"I have a little boy who did not grow up with me because of all the time I have spent in detention. He needs me," said Enwonwu, who is separated from his wife and has custody of the teen.

                            Enwonwu is under a final deportation order and could be taken into custody and deported without notice.

                            "This is a man who assisted the United States government as an informant, helping them prosecute drug-related crimes, and in so doing, he has put his life at complete risk. We believe that creates an obligation on the part of the United States to protect him," said Meetali Jain, an attorney at the American University Washington College of Law International Human Rights Law Clinic.

                            Enwonwu admits he committed a crime when he brought drugs into the United States, but claims he was tricked by a Nigerian military officer who offered to buy him a plane ticket if he would show the man around Boston, where he had attended Tufts University in the 1970s.

                            The night of their flight, Enwonwu said, other military officers ordered him to carry two packets of heroin. He was arrested at Boston's Logan International Airport after Customs officials found the drug.

                            Within hours of his arrest, Enwonwu said, federal drug agents asked him to participate in a sting to catch the dealers who were to come to Boston from New York to pick up the heroin. Enwonwu agreed, and two men were arrested. Their boss in Ohio was also prosecuted. All three were from Nigeria.

                            In the mid-1980s, Nigeria had become a major transit point for Asian heroin and South American cocaine being smuggled to Europe and North America. The transit networks expanded and became highly organized, prompting U.S. pressure on Nigerian authorities to crack down on the trade, which Nigerian police say frequently involves gang killings.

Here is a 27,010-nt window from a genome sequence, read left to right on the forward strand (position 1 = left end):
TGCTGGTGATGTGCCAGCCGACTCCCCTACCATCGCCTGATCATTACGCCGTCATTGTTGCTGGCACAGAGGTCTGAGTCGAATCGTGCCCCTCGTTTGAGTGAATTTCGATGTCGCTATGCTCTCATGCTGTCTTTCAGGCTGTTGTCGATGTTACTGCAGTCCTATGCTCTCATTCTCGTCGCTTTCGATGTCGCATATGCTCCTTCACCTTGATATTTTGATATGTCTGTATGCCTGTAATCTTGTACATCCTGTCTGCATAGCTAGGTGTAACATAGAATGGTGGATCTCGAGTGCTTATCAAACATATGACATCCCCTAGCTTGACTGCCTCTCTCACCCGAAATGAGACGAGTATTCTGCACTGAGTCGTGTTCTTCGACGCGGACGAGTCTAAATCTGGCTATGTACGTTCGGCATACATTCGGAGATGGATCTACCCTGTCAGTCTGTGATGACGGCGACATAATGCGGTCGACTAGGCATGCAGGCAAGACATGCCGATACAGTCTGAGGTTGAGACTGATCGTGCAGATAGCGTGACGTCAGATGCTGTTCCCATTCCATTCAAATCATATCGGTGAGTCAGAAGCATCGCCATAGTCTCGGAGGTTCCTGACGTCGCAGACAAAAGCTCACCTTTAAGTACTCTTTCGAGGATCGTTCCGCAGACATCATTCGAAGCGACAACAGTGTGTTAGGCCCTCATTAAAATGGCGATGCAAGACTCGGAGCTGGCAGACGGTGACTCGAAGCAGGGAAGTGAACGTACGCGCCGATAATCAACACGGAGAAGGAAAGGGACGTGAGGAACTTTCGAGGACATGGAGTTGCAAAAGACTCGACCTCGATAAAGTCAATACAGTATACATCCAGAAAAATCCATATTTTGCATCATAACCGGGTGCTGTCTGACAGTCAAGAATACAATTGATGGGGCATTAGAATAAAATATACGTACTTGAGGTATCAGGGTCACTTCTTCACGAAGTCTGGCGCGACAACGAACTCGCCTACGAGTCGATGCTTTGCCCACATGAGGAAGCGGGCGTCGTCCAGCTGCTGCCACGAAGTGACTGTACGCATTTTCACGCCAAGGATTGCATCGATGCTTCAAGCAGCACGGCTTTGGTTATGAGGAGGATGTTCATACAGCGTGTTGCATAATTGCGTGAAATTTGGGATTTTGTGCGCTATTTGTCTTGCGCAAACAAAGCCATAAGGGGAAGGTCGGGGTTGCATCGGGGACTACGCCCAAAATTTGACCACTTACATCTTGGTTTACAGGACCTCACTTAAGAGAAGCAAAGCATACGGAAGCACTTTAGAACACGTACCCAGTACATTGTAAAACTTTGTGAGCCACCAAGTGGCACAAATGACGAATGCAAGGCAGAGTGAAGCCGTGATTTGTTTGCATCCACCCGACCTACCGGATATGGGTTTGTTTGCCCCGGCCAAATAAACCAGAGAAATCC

Enwonwu worked for the Drug Enforcement Administration for 10 months, providing the names of suspected drug dealers in Nigeria who U.S. officials believed were running drugs to the United States themselves or through couriers. He also supplied the names of Nigerians living in the United States who he had learned were involved with drugs.

                            Enwonwu said the DEA promised him he would not be deported and would be protected from the drug dealers he had ratted on.

                            "They knew how dangerous the drug lords in Nigeria were and they told me I wasn't going back to Nigeria," Enwonwu said. "Based on that promise, I continued my cooperation with them."

                            The DEA acknowledges it paid him $1,600 for his work as an informant, but Herbert Lemon Jr., the DEA agent who Enwonwu claims made the promises, said he never told Enwonwu he would not be deported.

                            "Absolutely not. I (didn't) have the authority to do it," Lemon, who is now retired from the DEA, told The Associated Press. "That just didn't happen."